Alpha hunters not only seek maximum opportunity, they insist on maximum efficiency. When it comes to tricking out your new crossbow, you’ll want to go with the top-of-the line broadheads, arrows designed for crossbows, nocks and sights.
There’s a metric ton of broadheads that will kill critters cleanly and efficiently. One of the newer ones, however, really caught my eye earlier this year when hunting those feral hogs in Florida.
It is the Killzone Crossbow broadhead from New Archery Products. This is a two-blade rear-deploying broadhead that packs a devastat- ing 2-inch cutting diameter and heavy-duty .039-inch blades for maximum durability. The field- point accurate Killzone Crossbow uses NAP’s unique spring-clip design, which ensures your blades won’t open in flight or in your quiver. There are no O-rings or rubber bands to worry about, and the broadhead is designed for use in crossbows up to 400 fps.
On the two hogs I shot on that trip, the Killzone punched through two sets of shoulder blades (including the plates) on both. One of the broadheads showed no signs of damage. The other one had a slightly bent tip upon exit.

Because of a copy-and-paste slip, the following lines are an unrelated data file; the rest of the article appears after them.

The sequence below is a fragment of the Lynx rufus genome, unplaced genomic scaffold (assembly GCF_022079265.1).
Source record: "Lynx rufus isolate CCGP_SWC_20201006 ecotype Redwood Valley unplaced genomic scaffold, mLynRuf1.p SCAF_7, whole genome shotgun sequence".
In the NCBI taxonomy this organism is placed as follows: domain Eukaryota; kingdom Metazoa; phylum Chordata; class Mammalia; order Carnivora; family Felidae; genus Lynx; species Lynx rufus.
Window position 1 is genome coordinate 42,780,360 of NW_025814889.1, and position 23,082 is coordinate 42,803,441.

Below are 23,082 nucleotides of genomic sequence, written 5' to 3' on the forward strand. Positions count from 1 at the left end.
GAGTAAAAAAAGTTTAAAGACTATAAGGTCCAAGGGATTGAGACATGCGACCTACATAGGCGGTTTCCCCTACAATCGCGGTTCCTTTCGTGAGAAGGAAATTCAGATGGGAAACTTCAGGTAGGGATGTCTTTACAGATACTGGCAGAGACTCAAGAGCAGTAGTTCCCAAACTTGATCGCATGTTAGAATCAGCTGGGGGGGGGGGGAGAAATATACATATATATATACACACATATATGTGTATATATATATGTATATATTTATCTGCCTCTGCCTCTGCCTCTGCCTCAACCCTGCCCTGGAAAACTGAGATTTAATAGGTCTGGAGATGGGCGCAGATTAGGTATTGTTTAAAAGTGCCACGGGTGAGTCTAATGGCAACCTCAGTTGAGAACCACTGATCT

Best, the blades were scary-sharp. That’s not always the case with manufactured broadheads. The difference is quality control during the manufacturing process. The guys at NAP have that down to a science, and that dates back to the company’s early days of manufacturing Thunderheads — one of the best-selling broadheads of all time.
Team one of these nasty broadheads with a bolt like the Easton Full Metal Jacket, and you’ll achieve bone-crushing power and maxi- mum penetration. The FMJ is one of Easton’s crowning innovations of the past few years. It’s offered in regular arrow shaft and crossbow bolts, and with the company’s proprietary Hidden Insert Technology, provides full contact between the broadhead’s shank and the bolt/arrow wall. This results in a smaller-diameter shaft that delivers more kinetic energy.
Hunters should also note that Killzone Crossbow broadheads come in 100- and 125-grain configurations. The Killzone MAXX is also available for compounds, and there’s a low-energy version for bowhunters who shoot lower draw weights.
I’ve been blessed with 20/20 natural vision my entire life, but even the best eyesight in the world will only get a guy so far when hunting, especially when crawling after hogs in a rainstorm.
Quality optics can make or break any hunt. It doesn’t matter how well you shoot at home or the practice range. The true test is when you’re out there in game-day conditions.